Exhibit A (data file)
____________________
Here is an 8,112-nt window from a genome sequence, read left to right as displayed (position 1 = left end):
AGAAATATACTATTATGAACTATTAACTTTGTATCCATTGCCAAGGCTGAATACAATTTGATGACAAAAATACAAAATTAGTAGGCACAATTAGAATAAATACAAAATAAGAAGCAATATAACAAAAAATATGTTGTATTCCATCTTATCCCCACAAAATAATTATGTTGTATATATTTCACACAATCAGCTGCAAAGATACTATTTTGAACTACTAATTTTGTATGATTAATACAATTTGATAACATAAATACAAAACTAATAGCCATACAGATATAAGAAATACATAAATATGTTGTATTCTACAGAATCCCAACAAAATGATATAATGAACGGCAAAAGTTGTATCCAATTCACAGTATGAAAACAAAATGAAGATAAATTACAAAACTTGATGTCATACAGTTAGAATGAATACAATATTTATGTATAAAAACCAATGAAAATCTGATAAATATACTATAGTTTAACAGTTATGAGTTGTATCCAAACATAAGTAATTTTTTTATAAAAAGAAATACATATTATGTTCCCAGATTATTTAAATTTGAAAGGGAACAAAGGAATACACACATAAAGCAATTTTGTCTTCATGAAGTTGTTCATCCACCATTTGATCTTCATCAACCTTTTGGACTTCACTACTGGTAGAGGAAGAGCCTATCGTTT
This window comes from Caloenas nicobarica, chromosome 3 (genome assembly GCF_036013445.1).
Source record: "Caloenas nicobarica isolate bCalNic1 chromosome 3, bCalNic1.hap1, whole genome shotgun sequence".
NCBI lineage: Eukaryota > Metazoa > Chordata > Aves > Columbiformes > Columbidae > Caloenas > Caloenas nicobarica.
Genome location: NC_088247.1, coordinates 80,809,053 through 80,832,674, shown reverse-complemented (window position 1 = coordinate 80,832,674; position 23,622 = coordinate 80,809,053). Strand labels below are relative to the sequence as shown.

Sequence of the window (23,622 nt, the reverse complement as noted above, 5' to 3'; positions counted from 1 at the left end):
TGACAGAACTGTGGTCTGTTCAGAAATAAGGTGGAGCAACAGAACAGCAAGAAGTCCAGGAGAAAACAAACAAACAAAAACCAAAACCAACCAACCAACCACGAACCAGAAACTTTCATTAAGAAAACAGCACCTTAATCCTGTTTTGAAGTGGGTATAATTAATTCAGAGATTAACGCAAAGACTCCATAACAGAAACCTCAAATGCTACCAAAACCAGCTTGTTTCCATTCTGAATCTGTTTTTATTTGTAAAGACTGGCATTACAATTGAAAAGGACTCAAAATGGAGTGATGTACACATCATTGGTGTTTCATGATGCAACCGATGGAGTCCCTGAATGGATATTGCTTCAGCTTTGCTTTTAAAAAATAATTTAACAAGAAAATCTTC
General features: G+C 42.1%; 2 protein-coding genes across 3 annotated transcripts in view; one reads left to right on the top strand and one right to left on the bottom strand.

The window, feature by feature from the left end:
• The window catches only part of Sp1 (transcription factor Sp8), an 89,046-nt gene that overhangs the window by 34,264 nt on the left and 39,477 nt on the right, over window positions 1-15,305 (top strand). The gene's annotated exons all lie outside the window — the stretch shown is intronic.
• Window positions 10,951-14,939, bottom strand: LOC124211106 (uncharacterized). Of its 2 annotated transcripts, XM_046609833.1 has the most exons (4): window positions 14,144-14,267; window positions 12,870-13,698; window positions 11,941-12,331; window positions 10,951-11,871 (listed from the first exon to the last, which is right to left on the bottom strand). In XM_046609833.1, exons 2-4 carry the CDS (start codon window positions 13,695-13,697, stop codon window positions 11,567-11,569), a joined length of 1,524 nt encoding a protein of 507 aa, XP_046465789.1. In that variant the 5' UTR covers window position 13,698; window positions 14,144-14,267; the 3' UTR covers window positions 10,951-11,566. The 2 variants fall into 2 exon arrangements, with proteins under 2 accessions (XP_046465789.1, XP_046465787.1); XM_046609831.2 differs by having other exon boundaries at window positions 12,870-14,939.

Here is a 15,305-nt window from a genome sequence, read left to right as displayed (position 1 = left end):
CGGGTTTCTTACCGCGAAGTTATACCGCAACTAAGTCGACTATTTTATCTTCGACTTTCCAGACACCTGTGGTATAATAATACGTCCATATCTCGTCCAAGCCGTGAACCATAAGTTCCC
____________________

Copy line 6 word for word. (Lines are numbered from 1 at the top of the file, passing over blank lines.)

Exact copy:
Genome location: NC_088247.1, coordinates 80,809,053 through 80,832,674, shown reverse-complemented (window position 1 = coordinate 80,832,674; position 23,622 = coordinate 80,809,053). Strand labels below are relative to the sequence as shown.